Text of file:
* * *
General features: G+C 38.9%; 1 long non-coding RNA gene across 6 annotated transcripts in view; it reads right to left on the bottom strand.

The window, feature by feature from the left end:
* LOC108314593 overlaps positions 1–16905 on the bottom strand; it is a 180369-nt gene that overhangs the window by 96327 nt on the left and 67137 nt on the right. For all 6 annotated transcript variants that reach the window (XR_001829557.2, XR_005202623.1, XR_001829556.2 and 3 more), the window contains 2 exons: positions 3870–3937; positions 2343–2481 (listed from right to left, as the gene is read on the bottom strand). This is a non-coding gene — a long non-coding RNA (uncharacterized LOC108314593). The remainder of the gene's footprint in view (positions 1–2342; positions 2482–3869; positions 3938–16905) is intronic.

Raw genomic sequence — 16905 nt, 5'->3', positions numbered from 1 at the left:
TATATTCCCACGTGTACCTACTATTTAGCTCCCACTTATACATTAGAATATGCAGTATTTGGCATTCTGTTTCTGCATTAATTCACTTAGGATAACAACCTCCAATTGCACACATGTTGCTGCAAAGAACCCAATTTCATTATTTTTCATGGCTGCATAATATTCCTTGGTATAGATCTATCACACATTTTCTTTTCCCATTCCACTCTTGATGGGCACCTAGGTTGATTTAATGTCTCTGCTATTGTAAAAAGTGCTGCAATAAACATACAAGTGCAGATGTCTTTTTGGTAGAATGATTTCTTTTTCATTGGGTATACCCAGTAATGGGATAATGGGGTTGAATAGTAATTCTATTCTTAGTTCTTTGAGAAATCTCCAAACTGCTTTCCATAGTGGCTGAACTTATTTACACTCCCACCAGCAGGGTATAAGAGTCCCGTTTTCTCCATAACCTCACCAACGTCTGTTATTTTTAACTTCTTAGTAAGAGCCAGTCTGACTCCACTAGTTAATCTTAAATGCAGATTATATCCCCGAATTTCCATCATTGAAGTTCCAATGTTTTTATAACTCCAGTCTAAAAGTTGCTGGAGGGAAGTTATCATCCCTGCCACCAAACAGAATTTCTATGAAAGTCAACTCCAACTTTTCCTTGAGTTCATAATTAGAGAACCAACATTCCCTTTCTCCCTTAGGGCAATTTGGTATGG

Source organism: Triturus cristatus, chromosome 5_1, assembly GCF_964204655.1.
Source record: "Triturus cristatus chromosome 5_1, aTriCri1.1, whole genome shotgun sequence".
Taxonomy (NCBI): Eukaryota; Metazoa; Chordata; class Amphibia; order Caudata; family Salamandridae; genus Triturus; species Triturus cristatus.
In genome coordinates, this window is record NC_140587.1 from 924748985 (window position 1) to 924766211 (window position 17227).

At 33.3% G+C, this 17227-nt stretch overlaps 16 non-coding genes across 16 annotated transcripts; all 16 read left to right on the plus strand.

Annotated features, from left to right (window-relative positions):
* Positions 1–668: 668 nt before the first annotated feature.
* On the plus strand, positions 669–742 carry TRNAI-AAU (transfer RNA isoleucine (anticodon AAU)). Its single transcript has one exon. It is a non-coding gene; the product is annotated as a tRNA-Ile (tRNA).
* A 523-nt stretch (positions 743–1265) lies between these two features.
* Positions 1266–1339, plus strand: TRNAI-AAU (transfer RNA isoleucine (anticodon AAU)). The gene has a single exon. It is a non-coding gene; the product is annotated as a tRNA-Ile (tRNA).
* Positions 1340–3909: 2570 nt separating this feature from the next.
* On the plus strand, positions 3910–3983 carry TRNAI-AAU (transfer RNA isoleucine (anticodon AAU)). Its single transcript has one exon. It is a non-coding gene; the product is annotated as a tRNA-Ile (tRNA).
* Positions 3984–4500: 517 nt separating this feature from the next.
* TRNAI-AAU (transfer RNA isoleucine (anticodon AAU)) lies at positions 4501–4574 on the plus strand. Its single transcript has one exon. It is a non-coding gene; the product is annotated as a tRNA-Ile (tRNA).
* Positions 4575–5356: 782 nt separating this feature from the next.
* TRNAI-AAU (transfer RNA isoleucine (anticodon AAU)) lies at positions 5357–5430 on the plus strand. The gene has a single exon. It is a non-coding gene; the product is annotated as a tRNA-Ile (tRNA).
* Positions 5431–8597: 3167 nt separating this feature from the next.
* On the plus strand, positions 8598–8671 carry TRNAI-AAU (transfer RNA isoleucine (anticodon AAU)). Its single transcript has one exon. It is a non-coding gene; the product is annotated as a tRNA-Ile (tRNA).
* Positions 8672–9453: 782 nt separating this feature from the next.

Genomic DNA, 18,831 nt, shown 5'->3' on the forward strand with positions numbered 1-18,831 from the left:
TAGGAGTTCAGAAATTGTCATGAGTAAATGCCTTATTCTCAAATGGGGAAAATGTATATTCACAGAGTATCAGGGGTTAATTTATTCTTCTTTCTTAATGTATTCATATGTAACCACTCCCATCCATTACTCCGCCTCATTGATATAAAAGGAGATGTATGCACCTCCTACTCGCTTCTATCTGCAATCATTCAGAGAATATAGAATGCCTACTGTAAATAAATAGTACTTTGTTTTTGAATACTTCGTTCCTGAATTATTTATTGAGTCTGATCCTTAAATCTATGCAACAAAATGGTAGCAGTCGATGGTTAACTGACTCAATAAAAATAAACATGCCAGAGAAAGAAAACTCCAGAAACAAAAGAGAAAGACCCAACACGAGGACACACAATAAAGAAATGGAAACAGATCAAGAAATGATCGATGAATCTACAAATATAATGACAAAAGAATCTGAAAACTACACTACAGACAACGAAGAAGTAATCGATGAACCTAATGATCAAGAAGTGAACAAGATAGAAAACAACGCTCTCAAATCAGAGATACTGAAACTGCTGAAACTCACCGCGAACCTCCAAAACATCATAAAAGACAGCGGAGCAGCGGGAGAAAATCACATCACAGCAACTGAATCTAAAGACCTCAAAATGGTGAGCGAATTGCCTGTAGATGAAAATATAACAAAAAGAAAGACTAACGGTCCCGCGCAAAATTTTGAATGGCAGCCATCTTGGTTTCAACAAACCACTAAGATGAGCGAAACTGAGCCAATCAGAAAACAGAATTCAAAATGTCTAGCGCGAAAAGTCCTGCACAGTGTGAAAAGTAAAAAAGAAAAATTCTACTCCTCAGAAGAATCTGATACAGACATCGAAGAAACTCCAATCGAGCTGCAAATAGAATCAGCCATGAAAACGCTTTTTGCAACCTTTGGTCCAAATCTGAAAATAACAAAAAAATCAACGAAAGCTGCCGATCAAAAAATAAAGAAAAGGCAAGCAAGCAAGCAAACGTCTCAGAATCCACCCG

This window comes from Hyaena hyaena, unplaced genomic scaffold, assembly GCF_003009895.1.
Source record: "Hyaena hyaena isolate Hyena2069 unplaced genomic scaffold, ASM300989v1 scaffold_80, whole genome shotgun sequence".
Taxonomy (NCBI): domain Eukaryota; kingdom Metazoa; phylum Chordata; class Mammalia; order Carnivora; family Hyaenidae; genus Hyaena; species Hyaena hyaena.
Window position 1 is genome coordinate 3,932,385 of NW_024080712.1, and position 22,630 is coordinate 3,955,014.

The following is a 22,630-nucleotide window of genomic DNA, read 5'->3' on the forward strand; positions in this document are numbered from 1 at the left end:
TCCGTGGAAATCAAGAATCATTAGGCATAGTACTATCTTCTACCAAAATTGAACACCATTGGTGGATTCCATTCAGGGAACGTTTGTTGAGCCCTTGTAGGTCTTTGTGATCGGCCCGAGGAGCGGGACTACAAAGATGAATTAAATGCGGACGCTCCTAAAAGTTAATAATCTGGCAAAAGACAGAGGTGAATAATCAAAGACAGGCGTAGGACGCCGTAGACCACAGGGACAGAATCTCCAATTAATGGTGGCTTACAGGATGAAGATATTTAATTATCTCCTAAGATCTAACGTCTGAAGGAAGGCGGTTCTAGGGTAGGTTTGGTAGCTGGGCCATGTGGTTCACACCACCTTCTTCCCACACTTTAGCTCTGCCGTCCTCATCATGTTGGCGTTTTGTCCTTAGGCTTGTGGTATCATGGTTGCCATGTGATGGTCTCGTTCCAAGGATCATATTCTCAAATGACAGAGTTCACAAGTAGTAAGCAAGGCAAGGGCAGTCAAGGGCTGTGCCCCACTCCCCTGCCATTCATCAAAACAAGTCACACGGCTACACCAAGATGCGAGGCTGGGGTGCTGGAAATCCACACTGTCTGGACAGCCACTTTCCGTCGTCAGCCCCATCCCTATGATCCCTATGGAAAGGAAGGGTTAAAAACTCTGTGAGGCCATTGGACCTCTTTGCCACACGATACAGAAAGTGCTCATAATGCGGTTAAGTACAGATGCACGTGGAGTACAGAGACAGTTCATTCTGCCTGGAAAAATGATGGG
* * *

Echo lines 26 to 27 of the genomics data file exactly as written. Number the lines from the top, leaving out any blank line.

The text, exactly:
TAGGAGTTCAGAAATTGTCATGAGTAAATGCCTTATTCTCAAATGGGGAAAATGTATATTCACAGAGTATCAGGGGTTAATTTATTCTTCTTTCTTAATGTATTCATATGTAACCACTCCCATCCATTACTCCGCCTCATTGATATAAAAGGAGATGTATGCACCTCCTACTCGCTTCTATCTGCAATCATTCAGAGAATATAGAATGCCTACTGTAAATAAATAGTACTTTGTTTTTGAATACTTCGTTCCTGAATTATTTATTGAGTCTGATCCTTAAATCTATGCAACAAAATGGTAGCAGTCGATGGTTAACTGACTCAATAAAAATAAACATGCCAGAGAAAGAAAACTCCAGAAACAAAAGAGAAAGACCCAACACGAGGACACACAATAAAGAAATGGAAACAGATCAAGAAATGATCGATGAATCTACAAATATAATGACAAAAGAATCTGAAAACTACACTACAGACAACGAAGAAGTAATCGATGAACCTAATGATCAAGAAGTGAACAAGATAGAAAACAACGCTCTCAAATCAGAGATACTGAAACTGCTGAAACTCACCGCGAACCTCCAAAACATCATAAAAGACAGCGGAGCAGCGGGAGAAAATCACATCACAGCAACTGAATCTAAAGACCTCAAAATGGTGAGCGAATTGCCTGTAGATGAAAATATAACAAAAAGAAAGACTAACGGTCCCGCGCAAAATTTTGAATGGCAGCCATCTTGGTTTCAACAAACCACTAAGATGAGCGAAACTGAGCCAATCAGAAAACAGAATTCAAAATGTCTAGCGCGAAAAGTCCTGCACAGTGTGAAAAGTAAAAAAGAAAAATTCTACTCCTCAGAAGAATCTGATACAGACATCGAAGAAACTCCAATCGAGCTGCAAATAGAATCAGCCATGAAAACGCTTTTTGCAACCTTTGGTCCAAATCTGAAAATAACAAAAAAATCAACGAAAGCTGCCGATCAAAAAATAAAGAAAAGGCAAGCAAGCAAGCAAACGTCTCAGAATCCACCCG

This window comes from Hyaena hyaena, unplaced genomic scaffold, assembly GCF_003009895.1.